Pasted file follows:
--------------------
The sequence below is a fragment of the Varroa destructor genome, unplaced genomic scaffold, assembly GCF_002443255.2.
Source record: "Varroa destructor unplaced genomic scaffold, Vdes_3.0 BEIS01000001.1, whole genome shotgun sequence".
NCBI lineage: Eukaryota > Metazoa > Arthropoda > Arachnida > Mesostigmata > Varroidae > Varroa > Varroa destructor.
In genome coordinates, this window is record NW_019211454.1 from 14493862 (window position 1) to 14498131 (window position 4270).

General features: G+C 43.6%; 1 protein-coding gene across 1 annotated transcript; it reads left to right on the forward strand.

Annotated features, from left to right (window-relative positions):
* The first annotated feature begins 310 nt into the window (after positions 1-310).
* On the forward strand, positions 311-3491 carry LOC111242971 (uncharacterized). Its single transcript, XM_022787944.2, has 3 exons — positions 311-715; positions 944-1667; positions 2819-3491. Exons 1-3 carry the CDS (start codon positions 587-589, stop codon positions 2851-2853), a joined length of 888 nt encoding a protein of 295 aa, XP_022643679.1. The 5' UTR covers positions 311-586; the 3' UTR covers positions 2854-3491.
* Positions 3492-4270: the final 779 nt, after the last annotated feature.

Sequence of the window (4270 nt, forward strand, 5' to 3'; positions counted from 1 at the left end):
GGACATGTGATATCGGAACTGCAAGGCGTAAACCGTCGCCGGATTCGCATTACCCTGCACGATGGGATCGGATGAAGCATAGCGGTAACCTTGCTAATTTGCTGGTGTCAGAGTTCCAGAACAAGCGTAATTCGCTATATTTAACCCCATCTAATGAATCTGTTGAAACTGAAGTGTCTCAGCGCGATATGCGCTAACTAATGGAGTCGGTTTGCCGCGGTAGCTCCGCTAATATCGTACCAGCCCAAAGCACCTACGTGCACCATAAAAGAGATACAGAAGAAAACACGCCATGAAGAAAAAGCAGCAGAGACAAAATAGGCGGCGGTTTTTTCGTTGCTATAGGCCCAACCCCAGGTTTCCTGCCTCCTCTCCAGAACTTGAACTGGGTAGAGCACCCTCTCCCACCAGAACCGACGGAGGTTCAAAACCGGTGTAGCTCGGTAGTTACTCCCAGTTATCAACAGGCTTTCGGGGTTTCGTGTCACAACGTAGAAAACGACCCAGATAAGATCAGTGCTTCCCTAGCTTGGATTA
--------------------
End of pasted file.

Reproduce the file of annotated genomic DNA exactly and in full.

The sequence below is a fragment of the Varroa destructor genome, unplaced genomic scaffold, assembly GCF_002443255.2.
Source record: "Varroa destructor unplaced genomic scaffold, Vdes_3.0 BEIS01000001.1, whole genome shotgun sequence".
NCBI lineage: Eukaryota > Metazoa > Arthropoda > Arachnida > Mesostigmata > Varroidae > Varroa > Varroa destructor.
In genome coordinates, this window is record NW_019211454.1 from 14493862 (window position 1) to 14498131 (window position 4270).

General features: G+C 43.6%; 1 protein-coding gene across 1 annotated transcript; it reads left to right on the forward strand.

Annotated features, from left to right (window-relative positions):
* The first annotated feature begins 310 nt into the window (after positions 1-310).
* On the forward strand, positions 311-3491 carry LOC111242971 (uncharacterized). Its single transcript, XM_022787944.2, has 3 exons — positions 311-715; positions 944-1667; positions 2819-3491. Exons 1-3 carry the CDS (start codon positions 587-589, stop codon positions 2851-2853), a joined length of 888 nt encoding a protein of 295 aa, XP_022643679.1. The 5' UTR covers positions 311-586; the 3' UTR covers positions 2854-3491.
* Positions 3492-4270: the final 779 nt, after the last annotated feature.

Sequence of the window (4270 nt, forward strand, 5' to 3'; positions counted from 1 at the left end):
GGACATGTGATATCGGAACTGCAAGGCGTAAACCGTCGCCGGATTCGCATTACCCTGCACGATGGGATCGGATGAAGCATAGCGGTAACCTTGCTAATTTGCTGGTGTCAGAGTTCCAGAACAAGCGTAATTCGCTATATTTAACCCCATCTAATGAATCTGTTGAAACTGAAGTGTCTCAGCGCGATATGCGCTAACTAATGGAGTCGGTTTGCCGCGGTAGCTCCGCTAATATCGTACCAGCCCAAAGCACCTACGTGCACCATAAAAGAGATACAGAAGAAAACACGCCATGAAGAAAAAGCAGCAGAGACAAAATAGGCGGCGGTTTTTTCGTTGCTATAGGCCCAACCCCAGGTTTCCTGCCTCCTCTCCAGAACTTGAACTGGGTAGAGCACCCTCTCCCACCAGAACCGACGGAGGTTCAAAACCGGTGTAGCTCGGTAGTTACTCCCAGTTATCAACAGGCTTTCGGGGTTTCGTGTCACAACGTAGAAAACGACCCAGATAAGATCAGTGCTTCCCTAGCTTGGATTA